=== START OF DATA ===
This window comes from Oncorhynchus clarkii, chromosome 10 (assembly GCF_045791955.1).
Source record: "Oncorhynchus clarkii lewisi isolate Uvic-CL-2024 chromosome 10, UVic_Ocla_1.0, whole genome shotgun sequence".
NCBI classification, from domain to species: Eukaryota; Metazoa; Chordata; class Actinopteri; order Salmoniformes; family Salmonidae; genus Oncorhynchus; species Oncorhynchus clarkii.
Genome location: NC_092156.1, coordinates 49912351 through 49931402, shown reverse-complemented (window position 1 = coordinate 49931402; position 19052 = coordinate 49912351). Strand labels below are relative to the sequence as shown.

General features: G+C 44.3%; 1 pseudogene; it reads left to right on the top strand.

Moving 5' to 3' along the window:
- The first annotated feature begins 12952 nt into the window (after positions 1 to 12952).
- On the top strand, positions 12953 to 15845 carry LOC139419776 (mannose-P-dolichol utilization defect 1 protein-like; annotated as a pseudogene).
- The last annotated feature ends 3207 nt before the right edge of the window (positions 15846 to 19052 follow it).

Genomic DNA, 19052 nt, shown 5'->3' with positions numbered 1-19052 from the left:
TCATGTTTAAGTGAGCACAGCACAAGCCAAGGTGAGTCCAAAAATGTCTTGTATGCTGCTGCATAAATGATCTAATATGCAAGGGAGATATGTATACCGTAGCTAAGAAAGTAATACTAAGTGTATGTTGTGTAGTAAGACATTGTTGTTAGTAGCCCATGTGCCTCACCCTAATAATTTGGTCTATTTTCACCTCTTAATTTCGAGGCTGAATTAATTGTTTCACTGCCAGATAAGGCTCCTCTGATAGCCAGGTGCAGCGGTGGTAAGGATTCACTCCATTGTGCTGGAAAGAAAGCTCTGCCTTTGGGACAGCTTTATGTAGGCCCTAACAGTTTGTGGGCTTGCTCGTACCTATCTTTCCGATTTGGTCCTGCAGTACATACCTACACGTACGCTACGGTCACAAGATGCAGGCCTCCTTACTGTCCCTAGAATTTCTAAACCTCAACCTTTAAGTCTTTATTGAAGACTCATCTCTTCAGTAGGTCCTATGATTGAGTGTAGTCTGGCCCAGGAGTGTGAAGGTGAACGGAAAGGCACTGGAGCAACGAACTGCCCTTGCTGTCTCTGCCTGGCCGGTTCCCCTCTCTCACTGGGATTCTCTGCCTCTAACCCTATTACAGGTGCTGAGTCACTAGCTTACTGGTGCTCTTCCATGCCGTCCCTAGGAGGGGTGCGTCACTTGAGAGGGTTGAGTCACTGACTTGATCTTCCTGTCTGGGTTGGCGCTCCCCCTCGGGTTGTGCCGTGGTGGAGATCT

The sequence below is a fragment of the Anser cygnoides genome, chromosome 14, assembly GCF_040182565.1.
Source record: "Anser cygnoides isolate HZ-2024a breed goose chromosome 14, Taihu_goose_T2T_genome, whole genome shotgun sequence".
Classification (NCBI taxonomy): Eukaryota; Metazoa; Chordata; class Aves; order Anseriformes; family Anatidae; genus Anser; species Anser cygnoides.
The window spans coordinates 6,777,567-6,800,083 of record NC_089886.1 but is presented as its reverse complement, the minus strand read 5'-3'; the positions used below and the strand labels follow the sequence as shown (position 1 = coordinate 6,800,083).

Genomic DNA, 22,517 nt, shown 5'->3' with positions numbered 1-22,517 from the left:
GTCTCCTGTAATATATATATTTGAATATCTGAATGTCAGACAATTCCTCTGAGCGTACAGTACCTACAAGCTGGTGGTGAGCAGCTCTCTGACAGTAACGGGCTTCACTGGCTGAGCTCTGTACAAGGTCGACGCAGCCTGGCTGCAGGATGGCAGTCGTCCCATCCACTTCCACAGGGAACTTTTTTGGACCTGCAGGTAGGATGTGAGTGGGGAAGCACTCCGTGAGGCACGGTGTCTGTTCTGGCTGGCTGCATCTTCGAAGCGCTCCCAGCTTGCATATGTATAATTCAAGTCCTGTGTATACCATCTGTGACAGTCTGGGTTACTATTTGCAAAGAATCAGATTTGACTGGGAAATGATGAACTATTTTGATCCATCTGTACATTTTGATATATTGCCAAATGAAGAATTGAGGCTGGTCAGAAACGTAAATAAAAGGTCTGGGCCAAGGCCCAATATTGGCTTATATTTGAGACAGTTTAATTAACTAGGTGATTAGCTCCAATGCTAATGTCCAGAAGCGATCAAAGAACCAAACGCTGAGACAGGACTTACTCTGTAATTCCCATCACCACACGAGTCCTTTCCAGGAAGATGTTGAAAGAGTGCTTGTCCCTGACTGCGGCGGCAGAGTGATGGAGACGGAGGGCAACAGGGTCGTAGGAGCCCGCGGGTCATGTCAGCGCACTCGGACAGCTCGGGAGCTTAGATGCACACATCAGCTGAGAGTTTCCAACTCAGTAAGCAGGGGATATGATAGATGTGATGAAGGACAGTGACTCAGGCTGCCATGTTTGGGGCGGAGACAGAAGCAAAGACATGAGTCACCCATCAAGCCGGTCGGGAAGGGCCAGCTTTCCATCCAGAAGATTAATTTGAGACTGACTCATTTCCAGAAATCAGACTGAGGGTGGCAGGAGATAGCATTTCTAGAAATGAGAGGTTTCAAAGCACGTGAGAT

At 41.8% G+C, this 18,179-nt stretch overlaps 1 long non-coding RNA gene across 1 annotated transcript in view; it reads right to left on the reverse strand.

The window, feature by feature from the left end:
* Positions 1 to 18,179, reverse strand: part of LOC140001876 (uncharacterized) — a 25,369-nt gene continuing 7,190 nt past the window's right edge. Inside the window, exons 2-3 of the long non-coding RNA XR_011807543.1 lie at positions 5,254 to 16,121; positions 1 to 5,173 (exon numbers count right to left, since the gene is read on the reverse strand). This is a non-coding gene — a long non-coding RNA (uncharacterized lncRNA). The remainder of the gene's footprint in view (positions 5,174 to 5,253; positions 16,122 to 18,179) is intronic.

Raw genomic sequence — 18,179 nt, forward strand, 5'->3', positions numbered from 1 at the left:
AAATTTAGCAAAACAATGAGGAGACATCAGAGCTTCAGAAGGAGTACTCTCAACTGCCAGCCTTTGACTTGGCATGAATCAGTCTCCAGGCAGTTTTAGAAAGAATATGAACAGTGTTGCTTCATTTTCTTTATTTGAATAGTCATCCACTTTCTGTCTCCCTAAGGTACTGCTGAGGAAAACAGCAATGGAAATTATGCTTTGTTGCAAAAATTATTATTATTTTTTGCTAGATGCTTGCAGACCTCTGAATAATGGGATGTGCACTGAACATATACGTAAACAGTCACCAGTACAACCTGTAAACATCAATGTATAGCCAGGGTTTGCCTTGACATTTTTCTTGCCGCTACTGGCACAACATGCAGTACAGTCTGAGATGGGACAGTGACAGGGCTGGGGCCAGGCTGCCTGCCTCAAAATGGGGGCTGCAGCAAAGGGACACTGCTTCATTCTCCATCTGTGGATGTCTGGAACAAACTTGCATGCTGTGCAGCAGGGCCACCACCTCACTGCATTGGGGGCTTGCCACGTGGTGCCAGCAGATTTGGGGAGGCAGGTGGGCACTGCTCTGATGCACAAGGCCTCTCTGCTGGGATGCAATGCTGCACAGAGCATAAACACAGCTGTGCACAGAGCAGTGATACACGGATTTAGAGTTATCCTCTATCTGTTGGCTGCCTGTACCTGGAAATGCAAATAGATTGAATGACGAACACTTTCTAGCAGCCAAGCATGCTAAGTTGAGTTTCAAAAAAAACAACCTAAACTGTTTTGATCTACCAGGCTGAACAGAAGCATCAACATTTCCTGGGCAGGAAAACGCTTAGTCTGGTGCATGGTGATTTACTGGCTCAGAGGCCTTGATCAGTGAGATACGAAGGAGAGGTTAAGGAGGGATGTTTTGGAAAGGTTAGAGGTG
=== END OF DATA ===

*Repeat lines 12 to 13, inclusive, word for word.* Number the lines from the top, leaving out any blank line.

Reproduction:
The sequence below is a fragment of the Anser cygnoides genome, chromosome 14, assembly GCF_040182565.1.
Source record: "Anser cygnoides isolate HZ-2024a breed goose chromosome 14, Taihu_goose_T2T_genome, whole genome shotgun sequence".